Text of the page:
In 1870-72, John Marius Wilson's Imperial Gazetteer of England and Wales described East Markham like this:
MARKHAM (EAST), a village and a parish in East Retford district, Notts. The village stands adjacent to the Great Northern railway, 1½ mile NNW of Tuxford r. station; is a pretty place; and has a post office, of the name of Markham, under Newark. The parish includes also the hamlets of Markham-Moor and Sipthorpe-Place, and comprises 2,820 acres. Real property, £5,547. Pop. in 1851,956; in 1861,807. Houses, 189. The decrease of pop. was chiefly caused by the removal of labourers employed on railway works. ...
The property is much subdivided. The manor belongs to the Duke of Newcastle. The living is a vicarage, united with the rectory of West Drayton, in the diocese of Lincoln. Value, £334. * Patron, the Duke of Newcastle. The church is ancient; consists of nave, aisles, and chancel, with lofty embattled tower; and contains some old monuments and armorial paintings, and a tomb of Judge Markham who died in 1409. There are a chapel for Wesleyans, a slightly endowed school, and charities £34.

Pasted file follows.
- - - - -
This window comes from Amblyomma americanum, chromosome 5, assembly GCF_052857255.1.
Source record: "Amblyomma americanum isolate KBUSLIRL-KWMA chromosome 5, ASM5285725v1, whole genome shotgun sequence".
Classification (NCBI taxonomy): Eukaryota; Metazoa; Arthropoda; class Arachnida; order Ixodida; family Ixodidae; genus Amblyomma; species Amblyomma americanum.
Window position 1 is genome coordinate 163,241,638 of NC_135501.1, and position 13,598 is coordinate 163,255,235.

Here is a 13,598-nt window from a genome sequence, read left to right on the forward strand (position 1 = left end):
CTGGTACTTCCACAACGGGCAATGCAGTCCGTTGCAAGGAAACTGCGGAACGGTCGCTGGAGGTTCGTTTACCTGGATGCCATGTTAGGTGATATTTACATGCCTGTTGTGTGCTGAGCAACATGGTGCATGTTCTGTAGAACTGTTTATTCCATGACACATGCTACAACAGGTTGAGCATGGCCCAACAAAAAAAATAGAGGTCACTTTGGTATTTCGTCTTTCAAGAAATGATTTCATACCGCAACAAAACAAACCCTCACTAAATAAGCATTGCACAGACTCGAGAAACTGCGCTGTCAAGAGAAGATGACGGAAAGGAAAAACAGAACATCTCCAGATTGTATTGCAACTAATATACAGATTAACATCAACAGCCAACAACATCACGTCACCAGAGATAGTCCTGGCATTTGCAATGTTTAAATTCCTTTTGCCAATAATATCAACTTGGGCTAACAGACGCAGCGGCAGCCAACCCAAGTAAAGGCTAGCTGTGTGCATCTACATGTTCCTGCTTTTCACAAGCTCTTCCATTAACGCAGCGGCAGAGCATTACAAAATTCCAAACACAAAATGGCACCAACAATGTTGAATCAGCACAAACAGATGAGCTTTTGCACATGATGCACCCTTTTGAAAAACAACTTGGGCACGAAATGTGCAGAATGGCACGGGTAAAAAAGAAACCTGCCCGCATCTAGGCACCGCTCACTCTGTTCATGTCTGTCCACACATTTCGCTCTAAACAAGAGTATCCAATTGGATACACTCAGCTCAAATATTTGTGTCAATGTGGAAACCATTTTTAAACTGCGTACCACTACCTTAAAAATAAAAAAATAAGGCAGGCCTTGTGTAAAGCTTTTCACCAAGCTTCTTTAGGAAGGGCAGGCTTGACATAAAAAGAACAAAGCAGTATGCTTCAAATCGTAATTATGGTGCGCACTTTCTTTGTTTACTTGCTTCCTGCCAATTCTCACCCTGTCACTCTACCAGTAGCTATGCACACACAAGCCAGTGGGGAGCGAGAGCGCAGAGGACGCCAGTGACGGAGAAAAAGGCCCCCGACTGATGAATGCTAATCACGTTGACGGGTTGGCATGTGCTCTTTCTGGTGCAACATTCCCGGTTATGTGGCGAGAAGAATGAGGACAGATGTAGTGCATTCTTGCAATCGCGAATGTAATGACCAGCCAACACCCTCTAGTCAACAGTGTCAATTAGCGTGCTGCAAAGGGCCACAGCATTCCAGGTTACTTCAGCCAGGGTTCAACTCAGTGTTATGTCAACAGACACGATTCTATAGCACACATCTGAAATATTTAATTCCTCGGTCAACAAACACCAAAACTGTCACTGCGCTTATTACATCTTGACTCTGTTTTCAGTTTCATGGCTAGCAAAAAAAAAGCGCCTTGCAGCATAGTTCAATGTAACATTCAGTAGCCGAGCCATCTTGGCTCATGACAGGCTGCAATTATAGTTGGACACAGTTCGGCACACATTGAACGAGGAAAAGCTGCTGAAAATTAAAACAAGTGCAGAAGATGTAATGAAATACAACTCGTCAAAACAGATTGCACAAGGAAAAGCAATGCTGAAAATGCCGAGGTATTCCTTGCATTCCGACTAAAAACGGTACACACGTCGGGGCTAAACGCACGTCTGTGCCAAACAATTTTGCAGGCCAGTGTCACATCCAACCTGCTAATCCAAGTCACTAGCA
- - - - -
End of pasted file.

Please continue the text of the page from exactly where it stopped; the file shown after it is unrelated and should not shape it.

A Vision of Britain through Time includes a large library of local statistics for administrative units. For the best overall sense of how the area containing East Markham has changed, please see our redistricted information for the modern district of Bassetlaw. More detailed statistical data are available under Units and statistics, which includes both administrative units covering East Markham and units named after it.
GB Historical GIS / University of Portsmouth, History of East Markham, in Bassetlaw and Nottinghamshire | Map and description, A Vision of Britain through Time.
Date accessed: 23rd October 2014
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